DCC interim profits up 14% as analysts predict £700m warchest for fresh buyouts

Total spend on deals in the current financial year will amount to £550 million

Donal Murphy succeeded long-time chief executive Tommy Breen earlier this year

Donal Murphy succeeded long-time chief executive Tommy Breen earlier this year

 

Donal Murphy, the new chief executive of fuels-to-tech conglomerate DCC, said it is on course for a “record” year of spend on acquisitions, as analysts predict it could have a further £700 million to deploy over the next 18 months.

Mr Murphy was speaking after FTSE 100-listed DCCreported interim operating profit up 14.4 per cent in the six months to the end of September, driven by its rapidly-expanding liquefied petroleum gas (LPG) business.

Total spend on deals in the current financial year, based on deals already announced, will amount to £550 million, the company said on Tuesday.

“On conservative assumptions, we think the group has the capacity to deploy at least an additional £700m on (mergers & acquisitions) out to March 2019,” said Davy stockbrokers.

Mr Murphy would not directly endorse Davy’s prediction of its acquistions warchest, but he confirmed it has “plenty of capital” and is looking to buy up other LPG operators in the US, as well as also hunting acquisitons for its healthcare and technology divisions.

Asian acquisition

The group agreed in April to buy oil giant Shell’s LPG business in Hong Kong and Macau for about £120 million, marking its first foray outside of Europe. Last month, it completed the £235 million purchase of Esso’s retail petrol station network in Norway, while it struck a deal last week to acquire US-based LPG company Retail West for $200 million (€171.6 million).

“Our strategy has been consistent to, nad we have been clear that we will build out our LPG busines son a glbal basis,” said Mr Murphy.

“The US market is fragmented, and we will roll up smaller and some bigger operators there over time. In Asia, we want to learn build out our business, but learn first. We are also keen to deploy capital in our healthcare and tech businesses. We’re committed to diversity.”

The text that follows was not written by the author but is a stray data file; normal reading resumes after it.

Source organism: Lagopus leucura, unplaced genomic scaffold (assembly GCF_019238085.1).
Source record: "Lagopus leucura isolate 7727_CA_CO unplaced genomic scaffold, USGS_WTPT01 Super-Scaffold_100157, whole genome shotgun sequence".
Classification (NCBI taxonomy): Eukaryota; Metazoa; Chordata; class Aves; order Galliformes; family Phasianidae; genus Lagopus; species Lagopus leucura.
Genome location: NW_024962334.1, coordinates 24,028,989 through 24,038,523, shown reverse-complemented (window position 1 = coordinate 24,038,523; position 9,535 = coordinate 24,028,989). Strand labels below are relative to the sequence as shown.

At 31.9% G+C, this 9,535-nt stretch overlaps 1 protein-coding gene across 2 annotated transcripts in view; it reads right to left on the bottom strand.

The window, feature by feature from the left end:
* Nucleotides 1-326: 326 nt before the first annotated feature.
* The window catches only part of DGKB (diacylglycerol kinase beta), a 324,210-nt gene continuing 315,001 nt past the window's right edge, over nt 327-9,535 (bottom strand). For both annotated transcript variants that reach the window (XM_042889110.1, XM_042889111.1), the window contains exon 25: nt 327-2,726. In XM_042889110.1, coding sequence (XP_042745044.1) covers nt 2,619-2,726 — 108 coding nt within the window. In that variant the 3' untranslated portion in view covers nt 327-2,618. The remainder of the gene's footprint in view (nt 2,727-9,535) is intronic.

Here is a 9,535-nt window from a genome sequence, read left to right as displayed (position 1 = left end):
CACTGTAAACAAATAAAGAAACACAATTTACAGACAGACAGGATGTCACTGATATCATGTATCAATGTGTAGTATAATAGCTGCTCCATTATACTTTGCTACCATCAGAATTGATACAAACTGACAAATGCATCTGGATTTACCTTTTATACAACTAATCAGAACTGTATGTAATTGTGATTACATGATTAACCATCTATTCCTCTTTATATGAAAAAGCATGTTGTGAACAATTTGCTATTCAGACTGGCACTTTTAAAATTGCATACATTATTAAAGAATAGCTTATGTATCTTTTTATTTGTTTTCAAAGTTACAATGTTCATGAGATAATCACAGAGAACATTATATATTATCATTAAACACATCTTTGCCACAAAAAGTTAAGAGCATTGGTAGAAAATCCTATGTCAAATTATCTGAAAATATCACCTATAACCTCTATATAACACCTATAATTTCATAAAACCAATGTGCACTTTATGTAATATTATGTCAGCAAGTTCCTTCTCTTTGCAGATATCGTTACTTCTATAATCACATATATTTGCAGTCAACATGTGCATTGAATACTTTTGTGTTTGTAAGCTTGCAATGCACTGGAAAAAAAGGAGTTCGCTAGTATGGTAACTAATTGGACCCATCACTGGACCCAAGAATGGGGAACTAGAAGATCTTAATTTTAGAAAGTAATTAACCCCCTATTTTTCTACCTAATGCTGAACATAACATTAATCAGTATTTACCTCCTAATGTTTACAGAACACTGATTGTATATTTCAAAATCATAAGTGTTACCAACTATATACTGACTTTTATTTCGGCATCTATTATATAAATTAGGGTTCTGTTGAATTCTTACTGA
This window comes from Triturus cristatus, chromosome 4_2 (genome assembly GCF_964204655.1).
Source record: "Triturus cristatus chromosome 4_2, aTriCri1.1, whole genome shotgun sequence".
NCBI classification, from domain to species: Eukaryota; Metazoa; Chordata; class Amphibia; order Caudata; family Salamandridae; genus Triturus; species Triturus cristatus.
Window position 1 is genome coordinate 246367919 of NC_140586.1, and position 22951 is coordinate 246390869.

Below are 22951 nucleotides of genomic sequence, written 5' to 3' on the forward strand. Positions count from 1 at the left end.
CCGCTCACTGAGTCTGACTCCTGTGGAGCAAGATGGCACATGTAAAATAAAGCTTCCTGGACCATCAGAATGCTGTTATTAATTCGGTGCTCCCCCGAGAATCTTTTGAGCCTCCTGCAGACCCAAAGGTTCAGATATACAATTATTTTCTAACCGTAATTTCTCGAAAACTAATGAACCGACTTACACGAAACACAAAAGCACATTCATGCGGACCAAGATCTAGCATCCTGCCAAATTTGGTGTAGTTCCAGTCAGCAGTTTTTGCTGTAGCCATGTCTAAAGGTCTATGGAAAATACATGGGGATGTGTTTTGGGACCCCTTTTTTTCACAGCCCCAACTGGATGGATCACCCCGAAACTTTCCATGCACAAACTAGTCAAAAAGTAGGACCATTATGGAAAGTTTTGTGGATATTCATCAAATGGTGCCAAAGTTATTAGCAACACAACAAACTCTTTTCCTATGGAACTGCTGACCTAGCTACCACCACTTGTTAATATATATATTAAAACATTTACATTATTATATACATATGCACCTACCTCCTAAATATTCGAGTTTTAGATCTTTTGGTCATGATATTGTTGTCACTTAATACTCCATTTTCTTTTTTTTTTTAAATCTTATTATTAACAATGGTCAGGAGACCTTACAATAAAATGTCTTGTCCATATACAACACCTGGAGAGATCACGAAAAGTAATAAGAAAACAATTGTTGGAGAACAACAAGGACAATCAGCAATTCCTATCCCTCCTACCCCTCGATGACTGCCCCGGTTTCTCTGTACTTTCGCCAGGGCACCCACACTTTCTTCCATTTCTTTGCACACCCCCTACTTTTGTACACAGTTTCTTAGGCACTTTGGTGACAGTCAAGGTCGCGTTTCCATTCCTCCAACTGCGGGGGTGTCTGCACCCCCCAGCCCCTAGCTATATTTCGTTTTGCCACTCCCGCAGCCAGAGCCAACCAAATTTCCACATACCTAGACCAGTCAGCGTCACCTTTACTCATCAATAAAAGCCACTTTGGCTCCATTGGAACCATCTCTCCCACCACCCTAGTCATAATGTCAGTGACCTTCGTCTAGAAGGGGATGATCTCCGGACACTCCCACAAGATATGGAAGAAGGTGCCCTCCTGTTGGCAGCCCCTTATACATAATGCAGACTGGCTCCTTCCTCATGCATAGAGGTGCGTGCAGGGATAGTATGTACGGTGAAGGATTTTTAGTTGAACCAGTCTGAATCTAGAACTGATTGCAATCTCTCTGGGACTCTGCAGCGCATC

The Dublin-based company’s first-half operating profit, excluding exceptional items and a waste business that was sold in May, rose to £122.5 million (€137.5 million) from £107.1 million for the comparable period last year, it said in a statement on Tuesday.

A year of leadership change, where Mr Murphy succeeded long-time chief executive Tommy Breen in July, has also seen DCC expand its key energy business into new markets, while selling its environmental unit, which treats and recycles waste in Britain and Ireland, in May to UK private equity firm Exponent for £219 million.

The energy division, which Mr Murphy previously headed, has been split in recent months into two: LPG as one half, and retail and oil as the other.

“I am pleased to report that the first half of the year has been another very active and successful period for DCC,” said Mr Murphy. “The business has performed strongly, with each of our divisions recording good growth, albeit in the seasonally less significant first half of the year.”

Another profitable year

Mr Murphy reiterated that the group expects its full financial year to the end of March “will be another year of profit growth and development.”

Broken down by division, the LPG division’s operating profit rose 19.2 per cent to £42.1 million in the first half, while retail and oil recorded 8 per cent growth to £42.2 million. DCC Healthcare recorded 11.6 per cent growth to £22 million, while DCC Technology’s profits jumped 25.8 per cent to £14.2 million.

Group revenues from continuing operations expanded by 17.1 per cent in the period to £6.45 billion, while the company increased its interim dividend by 10 per cent to 40.89p per share.

DCC’s market value has risen almost 20 per cent so far this year on the London Stock Exchange to £6.44 billion, based on its closing price on Monday evening before the first-half results were published.